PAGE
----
Now some of you might wonder, what about clutter from your children. I am no expert or psychiatrist, but I would say, if they are old enough to know that those are their things, their toys, be careful of just tossing things out without their consent.
Again it's better to focus on your own clutter first, once you are up to date you can lead by example. Children are watching us and they pick up on whether we are only talking or also walking the talk. 

Unless you live clutter free and tidy yourself, you can't really teach it to your child or children. While you are taking care of your own clutter, they may start doing it on their own because they want to do what you do, they want to be like you.

Here are 3 tips how you can help yourself and your family members, including your children, to clear the clutter:  

  1. A home for everything It is important that all things have a home, a designated place. When things have no home then you always have an excuse why they are laying around and are not put away.
    This goes with tip #2
  2. Create routines for yourself and for your children. It's a good idea to create a routine, every day, when you do the tidying. A few minutes a day keeps the chaos away.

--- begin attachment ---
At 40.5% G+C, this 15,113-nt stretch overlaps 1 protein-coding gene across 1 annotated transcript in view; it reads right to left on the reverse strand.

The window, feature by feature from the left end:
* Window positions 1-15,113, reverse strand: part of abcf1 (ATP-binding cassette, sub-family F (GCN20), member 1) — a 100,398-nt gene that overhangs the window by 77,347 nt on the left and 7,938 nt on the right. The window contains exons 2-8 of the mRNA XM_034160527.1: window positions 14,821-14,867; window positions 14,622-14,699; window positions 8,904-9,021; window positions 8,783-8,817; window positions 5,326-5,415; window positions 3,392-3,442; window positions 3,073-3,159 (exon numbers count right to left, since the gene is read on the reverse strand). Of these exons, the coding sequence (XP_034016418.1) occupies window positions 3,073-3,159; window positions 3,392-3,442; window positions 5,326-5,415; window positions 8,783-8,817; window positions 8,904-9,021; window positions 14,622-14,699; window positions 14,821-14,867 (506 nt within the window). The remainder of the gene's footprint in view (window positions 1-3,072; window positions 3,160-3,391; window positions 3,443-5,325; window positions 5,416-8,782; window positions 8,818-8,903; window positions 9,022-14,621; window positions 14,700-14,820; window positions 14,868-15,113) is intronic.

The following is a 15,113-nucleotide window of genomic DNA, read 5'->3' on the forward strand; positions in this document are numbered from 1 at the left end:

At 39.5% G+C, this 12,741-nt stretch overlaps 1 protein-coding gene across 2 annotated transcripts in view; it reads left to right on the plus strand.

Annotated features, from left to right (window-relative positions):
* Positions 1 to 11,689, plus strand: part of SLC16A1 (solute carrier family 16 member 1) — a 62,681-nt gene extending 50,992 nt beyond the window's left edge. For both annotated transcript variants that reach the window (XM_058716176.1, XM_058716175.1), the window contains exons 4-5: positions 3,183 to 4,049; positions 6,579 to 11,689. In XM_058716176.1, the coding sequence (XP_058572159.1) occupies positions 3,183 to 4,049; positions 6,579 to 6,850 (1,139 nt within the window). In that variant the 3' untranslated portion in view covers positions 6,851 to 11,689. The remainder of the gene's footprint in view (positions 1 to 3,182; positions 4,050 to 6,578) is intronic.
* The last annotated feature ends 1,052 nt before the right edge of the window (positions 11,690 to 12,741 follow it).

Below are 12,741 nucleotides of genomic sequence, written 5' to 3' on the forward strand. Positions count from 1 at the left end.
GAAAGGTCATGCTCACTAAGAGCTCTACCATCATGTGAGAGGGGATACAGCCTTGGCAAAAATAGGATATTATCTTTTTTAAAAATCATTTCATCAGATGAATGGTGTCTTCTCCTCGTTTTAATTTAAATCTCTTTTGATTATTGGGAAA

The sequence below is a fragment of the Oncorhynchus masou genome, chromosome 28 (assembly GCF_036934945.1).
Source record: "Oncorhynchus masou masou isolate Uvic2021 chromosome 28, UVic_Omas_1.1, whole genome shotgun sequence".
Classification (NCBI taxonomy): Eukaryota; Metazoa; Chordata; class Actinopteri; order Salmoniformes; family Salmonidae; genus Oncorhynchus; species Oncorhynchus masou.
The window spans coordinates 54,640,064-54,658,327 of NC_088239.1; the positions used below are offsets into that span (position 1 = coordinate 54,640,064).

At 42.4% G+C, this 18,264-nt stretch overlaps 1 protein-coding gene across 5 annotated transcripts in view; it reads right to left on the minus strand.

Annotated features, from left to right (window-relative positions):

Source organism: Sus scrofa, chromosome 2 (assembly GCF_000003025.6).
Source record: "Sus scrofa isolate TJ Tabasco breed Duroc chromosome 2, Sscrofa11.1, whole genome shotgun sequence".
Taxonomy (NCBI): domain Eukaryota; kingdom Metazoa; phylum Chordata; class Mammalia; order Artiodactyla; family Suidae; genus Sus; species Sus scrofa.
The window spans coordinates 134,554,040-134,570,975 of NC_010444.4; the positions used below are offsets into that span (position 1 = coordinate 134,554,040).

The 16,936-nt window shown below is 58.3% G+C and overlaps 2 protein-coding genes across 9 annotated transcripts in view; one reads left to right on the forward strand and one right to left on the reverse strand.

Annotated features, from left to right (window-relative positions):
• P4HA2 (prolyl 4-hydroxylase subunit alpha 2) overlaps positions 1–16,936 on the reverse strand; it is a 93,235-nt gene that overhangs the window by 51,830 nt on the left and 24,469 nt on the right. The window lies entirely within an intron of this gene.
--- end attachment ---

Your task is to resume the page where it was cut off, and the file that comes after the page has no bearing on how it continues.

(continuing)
Only when things have a home you can get into the habit of picking up after yourself and put things where they belong. And only if your children's things and toys have a home, you can teach them to tidy up and put things back where they belong. How could you do that: 
  3. Play a gameTo do the daily routine you could play a game, you pick a number, say 3 or 5, and then you say "Go" and each child and you go and tidy up 3 (or 5) items and put them where they belong. Who is the fastest? Or you could set a timer, 5 minutes for example, and run a competition, who can tidy up and put away the most items?
  4. Bonus Tip: When something new comes in, something old goes out. So for example before their birthday or before Christmas you can help them go through their things and make space for new things to come in. The anticipation of the gifts might make it easier for them to let go of some of their toys that they don't play with anymore.

But again all that only works if you walk the talk, do it yourself, let them see that you declutter and let go of things on a regular basis, they are more likely to do the same. 

So lets summarize real quick:

  • never nag or criticize others, you get the opposite effect
  • never declutter things that don't belong to you, it's crossing the line
  • walk the talk, lead by example
  • create a home for all belongings
  • create a routine to put things away at the end of the day
  • make it fun, play a game
  • for everything that comes in, make sure you let go of something old

Let me know in the comments how this goes, I'd love to know. 

Next week I have time management guru Johanna Buss as a guest on the podcast.

Johanna can bend time, she has 3 children 5 and under, owns 3 businesses and has a full time job. If you are a mam and business owner and struggling with getting things done, this is the episode for you, Johanna will teach us all how to make time our friend.